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ICC Note:
Two USCIRF members highlight the numerous ways in which the government of Mohammed Morsi over the past 12 months has failed to live up to the hopes many had for him. Particularly in relation to religious freedom the government has not only not improved but has seen a decrease of religious freedom in many respects. Government policies have been part of a culture that has provoked numerous violent attacks against the country’s Christian minority and other religious groups.
by Katrina Lantos Swett and Mary Ann Glendon
06/09/2013 Egypt (al-Monitor) – In June 2012, more than 16 months following the Tahrir Square revolution and the end of Hosni Mubarak’s reign, Egypt went to the polls and elected Muslim Brotherhood candidate Mohammed Morsi as its new president.
For many, this historic election was a hopeful step toward democracy and respect for human rights. Yet today, one year later, hope is flagging amid woeful neglect of pivotal rights, including religious freedom.
Members of the US Commission on Religious Freedom (USCIRF), on which we serve, saw this firsthand in February of this year. Upon arriving in Cairo, our delegation met with the US ambassador, high-level Egyptian officials, human rights defenders, women’s rights advocates, Muslim religious leaders and members of minority religious communities.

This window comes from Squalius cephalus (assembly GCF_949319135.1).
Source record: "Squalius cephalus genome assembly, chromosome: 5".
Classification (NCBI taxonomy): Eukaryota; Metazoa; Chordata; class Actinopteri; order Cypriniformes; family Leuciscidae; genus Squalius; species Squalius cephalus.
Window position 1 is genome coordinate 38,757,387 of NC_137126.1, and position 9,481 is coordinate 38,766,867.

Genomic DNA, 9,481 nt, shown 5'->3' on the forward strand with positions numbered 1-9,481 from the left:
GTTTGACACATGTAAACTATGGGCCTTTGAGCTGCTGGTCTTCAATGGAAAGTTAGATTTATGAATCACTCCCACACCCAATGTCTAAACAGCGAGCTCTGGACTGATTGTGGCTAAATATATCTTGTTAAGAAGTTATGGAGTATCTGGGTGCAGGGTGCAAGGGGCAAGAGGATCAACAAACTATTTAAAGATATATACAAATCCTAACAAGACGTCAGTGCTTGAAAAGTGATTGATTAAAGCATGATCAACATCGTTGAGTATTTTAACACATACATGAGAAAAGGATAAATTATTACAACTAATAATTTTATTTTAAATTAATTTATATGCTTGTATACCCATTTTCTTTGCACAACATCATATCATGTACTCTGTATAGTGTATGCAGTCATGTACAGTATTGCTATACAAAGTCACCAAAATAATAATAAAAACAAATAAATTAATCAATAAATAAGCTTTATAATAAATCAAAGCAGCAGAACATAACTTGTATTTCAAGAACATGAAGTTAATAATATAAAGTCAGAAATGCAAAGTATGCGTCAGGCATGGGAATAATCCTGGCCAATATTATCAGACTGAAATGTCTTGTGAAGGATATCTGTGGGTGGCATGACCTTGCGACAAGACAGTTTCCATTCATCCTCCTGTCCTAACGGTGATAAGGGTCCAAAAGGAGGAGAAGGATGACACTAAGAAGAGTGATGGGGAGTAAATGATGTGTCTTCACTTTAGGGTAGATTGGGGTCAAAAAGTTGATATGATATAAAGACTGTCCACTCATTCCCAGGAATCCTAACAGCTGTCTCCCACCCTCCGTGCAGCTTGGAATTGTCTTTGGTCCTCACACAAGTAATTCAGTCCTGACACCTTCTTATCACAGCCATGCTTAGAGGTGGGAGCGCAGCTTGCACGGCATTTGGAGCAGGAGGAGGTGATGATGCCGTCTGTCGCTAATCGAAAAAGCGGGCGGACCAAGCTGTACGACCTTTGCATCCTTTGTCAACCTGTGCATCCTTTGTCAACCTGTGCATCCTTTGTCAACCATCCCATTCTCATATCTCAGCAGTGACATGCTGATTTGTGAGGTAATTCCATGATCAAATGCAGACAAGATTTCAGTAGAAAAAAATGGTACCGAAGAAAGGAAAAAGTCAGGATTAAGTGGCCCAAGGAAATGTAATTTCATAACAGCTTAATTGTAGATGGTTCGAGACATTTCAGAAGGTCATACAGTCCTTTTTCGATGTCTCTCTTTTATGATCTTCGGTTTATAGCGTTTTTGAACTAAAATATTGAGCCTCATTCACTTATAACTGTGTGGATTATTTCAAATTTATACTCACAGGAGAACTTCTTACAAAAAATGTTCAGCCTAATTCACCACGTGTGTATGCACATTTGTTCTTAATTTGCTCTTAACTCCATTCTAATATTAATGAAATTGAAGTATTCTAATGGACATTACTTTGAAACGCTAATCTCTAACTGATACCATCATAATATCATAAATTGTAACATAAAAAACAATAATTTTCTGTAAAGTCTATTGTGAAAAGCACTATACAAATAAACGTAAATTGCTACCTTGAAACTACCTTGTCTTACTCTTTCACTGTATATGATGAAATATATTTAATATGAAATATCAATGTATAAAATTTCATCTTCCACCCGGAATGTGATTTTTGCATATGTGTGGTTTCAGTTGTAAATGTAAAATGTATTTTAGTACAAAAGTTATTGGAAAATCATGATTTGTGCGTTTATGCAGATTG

Among our concerns are Egypt’s new constitution, a code forbidding blasphemy, an impunity problem, restrictions on building places of worship and problems regarding religious identification and conversion.

Besides directly violating religious freedom, such laws fuel Egypt’s impunity problem by provoking hateful attacks against Copts and other religious minorities for alleged blasphemous speech. While the number of casualties has fallen, perpetrators of past violence have gone unpunished.

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